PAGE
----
Along some stretches of the 3oth Annual Allston-Brighton Parade on Sunday, mayoral hopefuls appeared to outnumber voters who had made up their minds.
Two days before Boston voters hit the polls, at least six of the people vying to succeed Mayor Thomas M. Menino made their way down about 2 miles of sunny parade route in between marching bands and bagpipers.
But waves, smiles, and quick handshakes did not seem to move the many undecided voters who lined the route toward a definite choice.
Allston resident John Bennett, 77, watched some of the candidates go by and said seeing them helped a little, but not enough to narrow it down.
“I’ll make the decision later on,” he said, leaving open the possibility that he might pick on Tuesday, the day of the preliminary election.
“I’m not comfortable pulling the trigger right now,” said Brighton resident John Pappas, 38, as candidates and their sign-wielding contingents marched past.
He said was going to look at each of the candidates’ websites, see where they stood on issues like education and fighting crime, and then make up his mind.
Karen Sarao, 36, of Brighton said she planned to vote on Tuesday, but remained undecided.
While it probably would not sway her vote, she said she liked seeing the candidates in person.
“It’s good to see them, to see that they’re actually people and not just flyers that have been shoved in my mailbox for the last month and a half,” she said, right before City Councilor Felix G. Arroyo, smiling, walked up and shook her hand.
Undecided voter Mike Marolda, 30, of Brighton said half-jokingly he was going to pick his candidate based on the firmness of his or her handshake as each met him along the parade route.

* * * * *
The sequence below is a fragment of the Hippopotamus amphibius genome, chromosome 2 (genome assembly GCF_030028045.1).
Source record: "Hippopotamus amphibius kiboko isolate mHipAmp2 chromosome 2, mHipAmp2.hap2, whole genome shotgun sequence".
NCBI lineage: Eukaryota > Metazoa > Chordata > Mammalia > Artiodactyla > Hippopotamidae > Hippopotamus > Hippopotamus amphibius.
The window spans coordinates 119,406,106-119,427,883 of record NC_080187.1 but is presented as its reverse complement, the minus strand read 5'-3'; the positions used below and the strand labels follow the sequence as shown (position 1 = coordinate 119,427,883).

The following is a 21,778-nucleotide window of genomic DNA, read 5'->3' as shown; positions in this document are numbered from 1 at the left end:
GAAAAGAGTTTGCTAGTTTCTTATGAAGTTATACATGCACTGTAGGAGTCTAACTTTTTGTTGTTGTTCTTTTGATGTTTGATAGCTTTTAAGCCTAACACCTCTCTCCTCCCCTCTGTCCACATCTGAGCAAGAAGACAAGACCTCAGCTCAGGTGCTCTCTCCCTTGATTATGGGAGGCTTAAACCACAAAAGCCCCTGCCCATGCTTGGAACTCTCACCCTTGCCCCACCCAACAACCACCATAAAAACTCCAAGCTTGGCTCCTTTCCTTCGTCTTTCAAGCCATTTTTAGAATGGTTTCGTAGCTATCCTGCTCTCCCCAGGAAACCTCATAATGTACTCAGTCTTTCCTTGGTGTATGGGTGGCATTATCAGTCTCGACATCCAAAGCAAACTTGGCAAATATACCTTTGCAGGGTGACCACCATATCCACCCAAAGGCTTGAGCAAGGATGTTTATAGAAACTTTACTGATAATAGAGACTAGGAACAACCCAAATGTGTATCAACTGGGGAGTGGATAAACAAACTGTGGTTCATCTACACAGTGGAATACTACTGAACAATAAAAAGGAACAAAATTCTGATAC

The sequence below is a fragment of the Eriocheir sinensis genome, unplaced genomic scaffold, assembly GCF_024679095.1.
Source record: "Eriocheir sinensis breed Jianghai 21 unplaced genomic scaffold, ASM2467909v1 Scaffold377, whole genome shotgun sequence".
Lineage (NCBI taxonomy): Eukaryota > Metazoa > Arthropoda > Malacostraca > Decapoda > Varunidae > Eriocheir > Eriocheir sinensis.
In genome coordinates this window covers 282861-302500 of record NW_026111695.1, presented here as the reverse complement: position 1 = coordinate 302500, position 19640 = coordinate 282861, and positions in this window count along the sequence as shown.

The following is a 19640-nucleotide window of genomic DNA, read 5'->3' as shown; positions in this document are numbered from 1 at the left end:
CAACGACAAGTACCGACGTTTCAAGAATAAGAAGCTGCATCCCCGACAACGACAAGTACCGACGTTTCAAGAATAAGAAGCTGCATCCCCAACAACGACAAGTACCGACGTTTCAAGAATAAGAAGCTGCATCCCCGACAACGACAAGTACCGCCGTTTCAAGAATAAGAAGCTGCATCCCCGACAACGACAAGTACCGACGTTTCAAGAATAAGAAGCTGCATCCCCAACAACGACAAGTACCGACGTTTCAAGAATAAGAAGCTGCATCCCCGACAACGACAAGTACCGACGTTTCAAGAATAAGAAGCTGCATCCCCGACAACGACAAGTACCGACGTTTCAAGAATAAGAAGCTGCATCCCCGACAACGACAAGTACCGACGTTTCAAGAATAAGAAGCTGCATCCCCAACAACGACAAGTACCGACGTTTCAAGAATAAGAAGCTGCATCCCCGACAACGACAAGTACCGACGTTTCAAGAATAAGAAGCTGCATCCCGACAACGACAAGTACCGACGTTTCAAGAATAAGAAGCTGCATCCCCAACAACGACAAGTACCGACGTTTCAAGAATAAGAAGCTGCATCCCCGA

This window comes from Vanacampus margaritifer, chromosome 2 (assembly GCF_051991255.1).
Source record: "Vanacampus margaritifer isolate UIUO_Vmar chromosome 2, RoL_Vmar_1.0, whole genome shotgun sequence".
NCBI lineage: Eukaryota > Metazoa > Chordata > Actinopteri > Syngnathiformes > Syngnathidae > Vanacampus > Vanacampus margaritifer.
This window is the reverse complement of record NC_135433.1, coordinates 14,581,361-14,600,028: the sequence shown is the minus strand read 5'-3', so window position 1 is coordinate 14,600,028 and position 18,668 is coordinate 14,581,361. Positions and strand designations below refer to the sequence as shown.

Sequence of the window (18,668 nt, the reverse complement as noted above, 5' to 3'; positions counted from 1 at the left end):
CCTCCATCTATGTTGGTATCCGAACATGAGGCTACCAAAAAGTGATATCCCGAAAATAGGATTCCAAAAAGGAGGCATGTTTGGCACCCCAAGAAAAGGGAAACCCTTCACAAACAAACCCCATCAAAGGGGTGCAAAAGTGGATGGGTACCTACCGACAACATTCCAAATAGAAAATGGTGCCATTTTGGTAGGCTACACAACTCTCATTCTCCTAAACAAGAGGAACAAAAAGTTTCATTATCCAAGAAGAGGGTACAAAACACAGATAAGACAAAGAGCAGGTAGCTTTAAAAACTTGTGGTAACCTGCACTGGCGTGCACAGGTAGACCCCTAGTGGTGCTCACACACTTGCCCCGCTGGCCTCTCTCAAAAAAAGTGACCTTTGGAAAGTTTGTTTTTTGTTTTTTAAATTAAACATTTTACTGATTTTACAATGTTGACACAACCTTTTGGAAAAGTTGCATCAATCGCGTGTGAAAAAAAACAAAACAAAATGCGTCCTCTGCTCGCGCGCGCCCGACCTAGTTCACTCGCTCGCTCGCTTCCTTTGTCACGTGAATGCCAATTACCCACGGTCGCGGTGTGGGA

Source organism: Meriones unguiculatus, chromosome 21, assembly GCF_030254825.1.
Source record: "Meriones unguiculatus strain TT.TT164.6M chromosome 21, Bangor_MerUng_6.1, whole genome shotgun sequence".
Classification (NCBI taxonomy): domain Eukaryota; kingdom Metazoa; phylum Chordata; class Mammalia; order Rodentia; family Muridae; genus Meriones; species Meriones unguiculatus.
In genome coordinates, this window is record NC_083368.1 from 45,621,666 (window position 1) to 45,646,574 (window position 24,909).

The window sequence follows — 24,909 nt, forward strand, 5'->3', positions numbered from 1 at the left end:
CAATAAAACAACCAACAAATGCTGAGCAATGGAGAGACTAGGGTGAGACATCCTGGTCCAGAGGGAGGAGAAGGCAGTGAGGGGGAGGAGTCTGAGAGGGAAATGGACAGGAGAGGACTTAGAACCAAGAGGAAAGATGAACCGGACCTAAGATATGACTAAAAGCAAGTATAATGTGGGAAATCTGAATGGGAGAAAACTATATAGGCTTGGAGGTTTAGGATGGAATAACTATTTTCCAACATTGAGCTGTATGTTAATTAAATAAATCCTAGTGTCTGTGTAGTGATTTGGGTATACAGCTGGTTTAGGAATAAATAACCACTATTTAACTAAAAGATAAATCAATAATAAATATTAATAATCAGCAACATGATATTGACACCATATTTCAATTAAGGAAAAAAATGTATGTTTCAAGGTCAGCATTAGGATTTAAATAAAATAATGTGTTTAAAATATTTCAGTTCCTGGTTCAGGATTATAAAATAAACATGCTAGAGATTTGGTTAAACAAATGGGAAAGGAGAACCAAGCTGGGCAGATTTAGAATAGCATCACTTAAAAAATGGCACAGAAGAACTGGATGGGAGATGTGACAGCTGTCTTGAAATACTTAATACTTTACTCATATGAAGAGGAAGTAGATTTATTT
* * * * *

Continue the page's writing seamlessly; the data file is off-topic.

By that metric, he said, Charlotte Golar Richie, former city housing chief, was in the lead.
Some stretches of the route were only sparsely lined with people, but that did not stop candidates from seeking out every hand.
City Councilor John R. Connolly repeatedly broke into a jog, zig-zagging from one side of the road to another, hand extended.
“What’s up, guys?” he said to two police officers. “Thanks for doing what you’re doing.”
City Councilor Michael P. Ross sprinted back and forth along Washington Street — befitting of a candidate whose primary TV ad features him running — shaking hands and giving out campaign literature.
In short interviews, many of the candidates said their campaigns and get-out-the-vote efforts were poised for a positive result on Tuesday.
“I feel very confident,” state Representative Martin J. Walsh said a moment before the parade began. “I feel like Bill Belichick, ready for a game.”
“It’s feeling good,” Golar Richie said.
“I think we’re going to have a big turnout” on Tuesday, Ross said as he stood in formation with his supporters, “and that model is going favor us.”
Citing his campaign’s voter turnout operation, City Councilor Rob Consalvo said: “I feel confident I can actually finish first.”
In the middle of the parade, Connolly spent a few seconds just marching down the middle of the street, looking fatigued but managing a smile.
“I’m definitely enjoying it,” Connolly said, “and I’m definitely exhausted.”
Then he again broke into jog.
There were more people to meet and not much time.
Joshua Miller— JOSHUA MILLER
Walczak plans plane with banner to fly over city
It’s a bird! It’s a kite!
No, it’s a plane that will circle the city Monday with a banner for Bill Walczak.
One day before Boston voters pick the top two candidates for mayor, Walczak plans to have a plane zoom around the city with a 3,000-square-foot banner flapping in the wind.
The banner will read “Vote Walczak for Mayor — Stop the Casino.”
The plane should be overhead from 7-11 a.m. and again from 3-7 p.m., the campaign said.
The Walczak campaign said it came up with the idea to remind voters that Walczak has distinguished himself as the only candidate in the race who is against the casino.
“This is literally my 10,000-foot message for Boston,’’ Walczak said.
Walczak said the banner idea reminded him of a similar stunt by a fired newspaper columnist who hired a plane to fly a banner around a Harvard football game urging the newspaper to rehire him.
He said the goal is to grab people’s attention.
“I hope people will get that message from this, even if they have to look up in the sky to get it,’’ said Walczak.
Meghan Irons— MEGHAN IRONS